Molecular Gastronomy at Home
Now in grocery stores, this industrial powder beloved by molecular chefs is the key to quick sauces, flawless vinaigrettes and luscious desserts.
In this Article
Xanthan gum is strangely versatile: It’s essential in molecular-gastronomy kitchens and in supermarket salad dressings, too. Home cooks have discovered that it’s also helpful as a gluten substitute, so now a growing number of grocery stores have begun selling it. Turns out there are myriad ways for home cooks to use xanthan: The whitish powder, a by-product of bacterial fermentation, can thicken sauces and dressings in an instant, at any temperature. “With xanthan, you can change the texture of a liquid without changing its flavor,” explains chef Jason Fox of Commonwealth in San Francisco. He blends a very small amount of it into simple, cold sauces, like a puree of fresh herbs and water. “Without xanthan, I couldn’t make the sauce; I’d have to make an herb oil that would taste more like oil than herbs.” Chef Jesse Schenker of Recette in New York City, meanwhile, relies on xanthan to blend oil, lemon juice and water into a vinaigrette that won’t separate. Turn the page for those and other xanthan recipes, including a clever fruit meringue and a simple syrup that adds a silky texture to any cocktail.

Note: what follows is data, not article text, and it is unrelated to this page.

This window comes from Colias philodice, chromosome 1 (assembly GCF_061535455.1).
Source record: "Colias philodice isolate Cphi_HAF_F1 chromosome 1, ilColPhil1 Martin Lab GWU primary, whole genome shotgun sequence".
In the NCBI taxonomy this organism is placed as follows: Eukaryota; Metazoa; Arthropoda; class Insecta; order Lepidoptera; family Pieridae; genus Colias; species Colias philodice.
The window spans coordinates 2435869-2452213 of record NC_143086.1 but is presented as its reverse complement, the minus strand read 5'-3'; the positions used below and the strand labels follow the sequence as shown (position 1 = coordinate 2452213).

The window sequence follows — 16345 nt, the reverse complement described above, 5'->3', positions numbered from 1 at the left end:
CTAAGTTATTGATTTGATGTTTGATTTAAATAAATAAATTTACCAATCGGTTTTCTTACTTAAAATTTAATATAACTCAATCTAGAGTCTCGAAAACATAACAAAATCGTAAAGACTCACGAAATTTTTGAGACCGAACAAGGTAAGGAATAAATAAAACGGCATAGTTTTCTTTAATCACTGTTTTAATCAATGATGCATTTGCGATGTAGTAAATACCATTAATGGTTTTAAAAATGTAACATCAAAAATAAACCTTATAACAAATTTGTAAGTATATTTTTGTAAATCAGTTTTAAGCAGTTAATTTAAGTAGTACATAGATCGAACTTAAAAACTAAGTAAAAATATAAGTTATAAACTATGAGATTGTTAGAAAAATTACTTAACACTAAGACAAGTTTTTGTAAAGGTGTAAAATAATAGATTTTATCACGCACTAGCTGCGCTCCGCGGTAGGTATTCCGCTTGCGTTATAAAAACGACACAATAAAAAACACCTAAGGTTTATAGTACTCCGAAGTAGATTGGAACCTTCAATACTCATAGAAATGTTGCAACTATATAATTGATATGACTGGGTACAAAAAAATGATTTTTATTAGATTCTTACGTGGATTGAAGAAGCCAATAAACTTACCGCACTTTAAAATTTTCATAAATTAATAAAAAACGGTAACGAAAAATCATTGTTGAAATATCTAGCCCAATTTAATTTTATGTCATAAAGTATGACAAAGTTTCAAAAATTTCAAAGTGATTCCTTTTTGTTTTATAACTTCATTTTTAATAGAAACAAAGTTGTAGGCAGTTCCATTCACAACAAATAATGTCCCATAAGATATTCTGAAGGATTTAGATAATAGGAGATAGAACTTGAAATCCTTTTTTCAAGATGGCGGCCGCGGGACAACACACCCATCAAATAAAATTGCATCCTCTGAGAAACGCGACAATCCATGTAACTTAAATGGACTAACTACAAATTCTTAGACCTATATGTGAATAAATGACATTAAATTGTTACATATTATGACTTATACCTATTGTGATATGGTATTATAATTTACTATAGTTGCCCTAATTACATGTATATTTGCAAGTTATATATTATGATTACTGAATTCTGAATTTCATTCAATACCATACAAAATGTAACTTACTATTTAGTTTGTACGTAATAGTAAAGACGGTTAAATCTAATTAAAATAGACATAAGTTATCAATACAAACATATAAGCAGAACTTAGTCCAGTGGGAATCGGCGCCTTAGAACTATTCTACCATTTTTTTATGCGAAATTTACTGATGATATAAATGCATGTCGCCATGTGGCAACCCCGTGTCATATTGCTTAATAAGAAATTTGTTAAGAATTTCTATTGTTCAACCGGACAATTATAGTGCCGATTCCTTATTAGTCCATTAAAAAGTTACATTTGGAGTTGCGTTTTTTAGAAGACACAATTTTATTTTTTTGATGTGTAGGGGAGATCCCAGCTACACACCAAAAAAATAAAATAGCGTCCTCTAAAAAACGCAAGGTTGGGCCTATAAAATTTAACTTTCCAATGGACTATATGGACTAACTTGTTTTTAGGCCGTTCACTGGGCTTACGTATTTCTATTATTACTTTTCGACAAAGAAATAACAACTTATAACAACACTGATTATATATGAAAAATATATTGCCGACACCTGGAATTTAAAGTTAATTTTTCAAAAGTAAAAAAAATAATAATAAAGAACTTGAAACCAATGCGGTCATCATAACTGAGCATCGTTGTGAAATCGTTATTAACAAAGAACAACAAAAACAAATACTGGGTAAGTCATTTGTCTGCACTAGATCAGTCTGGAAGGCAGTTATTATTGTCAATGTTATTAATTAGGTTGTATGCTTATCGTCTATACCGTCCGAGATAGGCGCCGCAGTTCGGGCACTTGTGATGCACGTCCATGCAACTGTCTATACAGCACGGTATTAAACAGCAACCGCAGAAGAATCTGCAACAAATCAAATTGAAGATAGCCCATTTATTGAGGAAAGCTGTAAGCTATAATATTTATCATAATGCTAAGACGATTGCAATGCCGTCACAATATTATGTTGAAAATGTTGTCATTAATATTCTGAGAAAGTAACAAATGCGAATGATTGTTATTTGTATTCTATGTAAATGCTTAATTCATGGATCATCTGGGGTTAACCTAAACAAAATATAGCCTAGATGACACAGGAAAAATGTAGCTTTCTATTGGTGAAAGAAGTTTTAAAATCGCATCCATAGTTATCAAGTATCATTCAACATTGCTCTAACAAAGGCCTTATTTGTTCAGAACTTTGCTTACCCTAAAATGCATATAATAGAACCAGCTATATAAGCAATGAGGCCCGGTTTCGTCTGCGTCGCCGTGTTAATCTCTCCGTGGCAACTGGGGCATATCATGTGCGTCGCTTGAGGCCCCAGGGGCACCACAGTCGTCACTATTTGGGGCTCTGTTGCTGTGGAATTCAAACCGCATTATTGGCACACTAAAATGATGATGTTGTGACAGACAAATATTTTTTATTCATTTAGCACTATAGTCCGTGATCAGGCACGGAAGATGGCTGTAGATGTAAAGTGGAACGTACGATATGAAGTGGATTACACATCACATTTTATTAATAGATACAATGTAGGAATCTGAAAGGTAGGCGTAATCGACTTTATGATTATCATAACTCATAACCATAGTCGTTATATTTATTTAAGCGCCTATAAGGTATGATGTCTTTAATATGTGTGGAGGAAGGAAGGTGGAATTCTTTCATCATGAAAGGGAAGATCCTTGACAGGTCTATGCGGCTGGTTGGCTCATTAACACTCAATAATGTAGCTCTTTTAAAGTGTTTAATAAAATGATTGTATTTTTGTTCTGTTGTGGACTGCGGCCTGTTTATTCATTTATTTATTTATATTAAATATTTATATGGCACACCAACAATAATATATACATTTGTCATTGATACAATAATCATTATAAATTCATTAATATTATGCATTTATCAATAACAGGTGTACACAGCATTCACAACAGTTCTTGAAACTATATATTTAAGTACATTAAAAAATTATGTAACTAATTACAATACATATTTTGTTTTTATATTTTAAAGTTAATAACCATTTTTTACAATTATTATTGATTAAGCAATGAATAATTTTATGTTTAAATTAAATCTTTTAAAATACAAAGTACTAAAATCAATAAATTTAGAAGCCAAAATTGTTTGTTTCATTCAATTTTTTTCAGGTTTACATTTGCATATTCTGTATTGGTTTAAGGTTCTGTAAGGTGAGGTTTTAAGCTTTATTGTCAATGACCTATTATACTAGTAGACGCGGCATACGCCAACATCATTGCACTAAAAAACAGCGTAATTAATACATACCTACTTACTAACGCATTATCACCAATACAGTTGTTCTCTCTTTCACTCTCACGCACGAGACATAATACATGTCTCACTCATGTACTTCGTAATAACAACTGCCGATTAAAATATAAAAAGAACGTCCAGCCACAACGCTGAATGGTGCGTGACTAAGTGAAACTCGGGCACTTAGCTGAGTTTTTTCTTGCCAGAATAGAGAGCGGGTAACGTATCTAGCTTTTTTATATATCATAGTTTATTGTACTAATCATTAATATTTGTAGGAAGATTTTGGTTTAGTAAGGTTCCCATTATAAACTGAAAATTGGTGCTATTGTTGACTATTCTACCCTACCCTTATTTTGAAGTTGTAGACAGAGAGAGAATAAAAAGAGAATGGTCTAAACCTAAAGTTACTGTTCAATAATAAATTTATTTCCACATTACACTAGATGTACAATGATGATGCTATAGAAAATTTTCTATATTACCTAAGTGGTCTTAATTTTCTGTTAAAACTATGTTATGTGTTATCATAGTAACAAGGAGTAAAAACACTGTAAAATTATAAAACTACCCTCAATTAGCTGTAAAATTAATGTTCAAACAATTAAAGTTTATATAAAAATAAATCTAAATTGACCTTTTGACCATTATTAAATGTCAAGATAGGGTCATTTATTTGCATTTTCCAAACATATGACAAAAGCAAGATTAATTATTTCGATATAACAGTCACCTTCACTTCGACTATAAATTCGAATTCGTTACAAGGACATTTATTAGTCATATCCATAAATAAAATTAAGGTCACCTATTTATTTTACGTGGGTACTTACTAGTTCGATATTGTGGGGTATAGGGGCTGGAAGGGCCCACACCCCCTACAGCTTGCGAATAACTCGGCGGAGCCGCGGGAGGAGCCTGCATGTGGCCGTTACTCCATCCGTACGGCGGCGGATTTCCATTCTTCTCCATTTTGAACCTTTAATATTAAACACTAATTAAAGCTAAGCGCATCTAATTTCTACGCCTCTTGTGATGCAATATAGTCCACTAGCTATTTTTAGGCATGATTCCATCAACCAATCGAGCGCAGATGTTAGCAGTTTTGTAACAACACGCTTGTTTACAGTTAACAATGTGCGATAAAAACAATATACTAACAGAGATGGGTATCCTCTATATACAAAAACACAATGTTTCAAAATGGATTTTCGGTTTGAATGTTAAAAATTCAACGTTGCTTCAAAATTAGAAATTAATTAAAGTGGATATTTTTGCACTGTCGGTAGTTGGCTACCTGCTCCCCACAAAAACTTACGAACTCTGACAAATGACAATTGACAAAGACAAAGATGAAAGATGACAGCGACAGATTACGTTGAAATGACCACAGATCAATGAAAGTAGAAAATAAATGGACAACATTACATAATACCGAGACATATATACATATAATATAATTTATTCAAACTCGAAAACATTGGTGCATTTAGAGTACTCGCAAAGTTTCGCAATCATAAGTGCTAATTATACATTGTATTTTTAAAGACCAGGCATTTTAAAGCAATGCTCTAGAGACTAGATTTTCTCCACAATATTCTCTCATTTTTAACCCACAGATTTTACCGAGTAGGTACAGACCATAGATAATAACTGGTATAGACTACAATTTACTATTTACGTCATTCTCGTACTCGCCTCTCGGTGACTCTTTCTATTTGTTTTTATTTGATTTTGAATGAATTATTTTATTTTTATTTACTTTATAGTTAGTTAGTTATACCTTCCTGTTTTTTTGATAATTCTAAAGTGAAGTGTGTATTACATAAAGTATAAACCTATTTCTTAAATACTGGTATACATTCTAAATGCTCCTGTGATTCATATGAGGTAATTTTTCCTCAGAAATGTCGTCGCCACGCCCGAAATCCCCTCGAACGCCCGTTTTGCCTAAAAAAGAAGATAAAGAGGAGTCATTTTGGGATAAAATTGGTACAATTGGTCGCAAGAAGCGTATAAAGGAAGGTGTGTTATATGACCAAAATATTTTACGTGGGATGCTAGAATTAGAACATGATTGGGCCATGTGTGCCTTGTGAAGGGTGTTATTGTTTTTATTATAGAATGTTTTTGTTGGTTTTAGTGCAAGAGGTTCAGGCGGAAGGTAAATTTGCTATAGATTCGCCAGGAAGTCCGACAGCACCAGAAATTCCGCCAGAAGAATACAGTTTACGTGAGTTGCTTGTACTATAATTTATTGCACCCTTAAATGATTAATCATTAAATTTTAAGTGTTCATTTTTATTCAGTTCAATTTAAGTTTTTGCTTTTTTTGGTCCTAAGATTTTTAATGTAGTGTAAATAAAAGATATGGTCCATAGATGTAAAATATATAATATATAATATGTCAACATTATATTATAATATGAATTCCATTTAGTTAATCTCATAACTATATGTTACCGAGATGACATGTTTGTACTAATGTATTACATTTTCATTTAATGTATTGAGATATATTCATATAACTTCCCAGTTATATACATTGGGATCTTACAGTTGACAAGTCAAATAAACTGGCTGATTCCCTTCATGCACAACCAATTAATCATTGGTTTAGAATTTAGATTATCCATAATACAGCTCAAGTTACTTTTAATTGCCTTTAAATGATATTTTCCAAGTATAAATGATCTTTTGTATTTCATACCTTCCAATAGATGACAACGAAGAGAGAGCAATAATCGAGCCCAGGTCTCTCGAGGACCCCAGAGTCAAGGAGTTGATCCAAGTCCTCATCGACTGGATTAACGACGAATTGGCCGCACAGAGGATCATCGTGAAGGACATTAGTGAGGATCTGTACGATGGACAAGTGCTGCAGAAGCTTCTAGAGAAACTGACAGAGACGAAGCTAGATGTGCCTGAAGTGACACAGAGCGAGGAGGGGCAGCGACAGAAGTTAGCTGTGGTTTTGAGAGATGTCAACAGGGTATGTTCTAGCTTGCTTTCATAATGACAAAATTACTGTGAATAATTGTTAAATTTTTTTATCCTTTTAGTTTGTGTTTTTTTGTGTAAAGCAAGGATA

Jason Fox’s Molecular Gastronomy Tips
“I like modern ingredients like xanthan gum because they help lighten food,” says chef Jason Fox. “You get great mouthfeel and flavor without using a lot of fat.”
Use a scale that weighs in 0.1-gram increments, such as one from Ohaus, to accurately measure xanthan gum. $45; amazon.com.
Video: Modern Molecular Gastronomy